WASHINGTON — Determined to usher in a new era, FCC topper Michael Powell rejected his Democratic colleagues’ request to postpone a vote on rules governing media ownership for one month.
As times runs out before the skedded June 2 vote, it is becoming increasingly evident that Powell’s changes will be adopted and the Federal Communications Commission will make it easier for media giants to snap up more newspapers, radio and TV stations.
A longstanding tradition at the FCC allows commissioners the right to request a one-month delay on any vote. While Powell acknowledged the custom, he argued it did not apply in this case because the three GOP commissioners, a majority of the total five, strongly opposed putting off the vote.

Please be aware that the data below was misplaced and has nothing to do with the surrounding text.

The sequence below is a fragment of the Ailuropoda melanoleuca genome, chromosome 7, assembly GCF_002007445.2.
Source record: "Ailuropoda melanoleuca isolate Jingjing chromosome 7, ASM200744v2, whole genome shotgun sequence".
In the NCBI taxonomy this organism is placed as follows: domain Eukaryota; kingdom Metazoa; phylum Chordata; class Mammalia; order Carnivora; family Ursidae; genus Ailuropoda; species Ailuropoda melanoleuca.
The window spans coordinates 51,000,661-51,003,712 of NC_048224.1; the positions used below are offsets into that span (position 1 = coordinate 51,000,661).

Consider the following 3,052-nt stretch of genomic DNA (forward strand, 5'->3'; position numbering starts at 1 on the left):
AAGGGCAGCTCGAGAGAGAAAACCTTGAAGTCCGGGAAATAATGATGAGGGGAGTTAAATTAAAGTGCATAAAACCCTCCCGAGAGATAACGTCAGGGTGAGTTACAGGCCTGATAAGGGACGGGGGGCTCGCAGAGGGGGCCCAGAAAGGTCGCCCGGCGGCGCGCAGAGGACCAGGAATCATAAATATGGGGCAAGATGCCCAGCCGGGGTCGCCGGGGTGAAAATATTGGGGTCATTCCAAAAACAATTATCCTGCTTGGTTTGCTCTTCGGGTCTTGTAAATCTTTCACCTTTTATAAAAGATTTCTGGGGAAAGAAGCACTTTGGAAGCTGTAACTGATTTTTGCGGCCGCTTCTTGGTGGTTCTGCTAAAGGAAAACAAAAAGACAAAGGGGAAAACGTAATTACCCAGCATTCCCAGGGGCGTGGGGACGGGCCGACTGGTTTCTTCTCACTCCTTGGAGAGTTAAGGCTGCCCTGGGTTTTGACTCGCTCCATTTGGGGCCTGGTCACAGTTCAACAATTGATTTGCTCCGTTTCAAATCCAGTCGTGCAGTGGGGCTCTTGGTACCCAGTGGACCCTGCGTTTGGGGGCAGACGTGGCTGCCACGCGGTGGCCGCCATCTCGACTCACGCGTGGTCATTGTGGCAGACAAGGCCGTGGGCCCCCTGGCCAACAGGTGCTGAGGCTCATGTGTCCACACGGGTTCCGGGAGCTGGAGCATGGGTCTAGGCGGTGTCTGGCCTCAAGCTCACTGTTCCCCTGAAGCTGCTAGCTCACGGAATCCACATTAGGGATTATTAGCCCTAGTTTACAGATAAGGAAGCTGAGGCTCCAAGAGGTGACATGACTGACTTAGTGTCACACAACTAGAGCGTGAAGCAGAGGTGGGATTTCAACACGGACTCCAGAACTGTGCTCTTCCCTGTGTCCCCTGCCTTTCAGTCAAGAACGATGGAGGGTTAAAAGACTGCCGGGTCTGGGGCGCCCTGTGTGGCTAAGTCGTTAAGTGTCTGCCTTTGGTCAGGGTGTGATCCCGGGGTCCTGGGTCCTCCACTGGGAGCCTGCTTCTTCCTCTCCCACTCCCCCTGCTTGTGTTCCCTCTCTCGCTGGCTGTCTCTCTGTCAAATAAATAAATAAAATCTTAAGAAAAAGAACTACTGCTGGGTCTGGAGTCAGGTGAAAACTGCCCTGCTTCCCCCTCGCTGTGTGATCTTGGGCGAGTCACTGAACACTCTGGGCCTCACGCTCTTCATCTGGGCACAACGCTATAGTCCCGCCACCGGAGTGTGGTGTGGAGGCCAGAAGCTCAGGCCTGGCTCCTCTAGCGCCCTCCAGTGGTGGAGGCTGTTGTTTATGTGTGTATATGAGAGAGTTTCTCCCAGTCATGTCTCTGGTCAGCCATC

Powell did, however, extend the so-called sunshine period, the time when the public can weigh in on the matter and submit their arguments to the FCC, one week to May 30.
Late Thursday, Powell met with Democratic commish Jonathan Adelstein, who requested the delay, to inform him of the decision in person. He did not extend the same courtesy to Democrat Michael Copps, with whom Powell has tangled publicly.
Hollywood added its own prominent voice to the cacophony Thursday. John Wells wrote McCain to lobby for a new access rule that would require the networks to obtain a “significant percentage” of their programming from companies that are not affiliated with them and that they do not own and control — what critics argue is a return to a form of the fin-syn rules of old.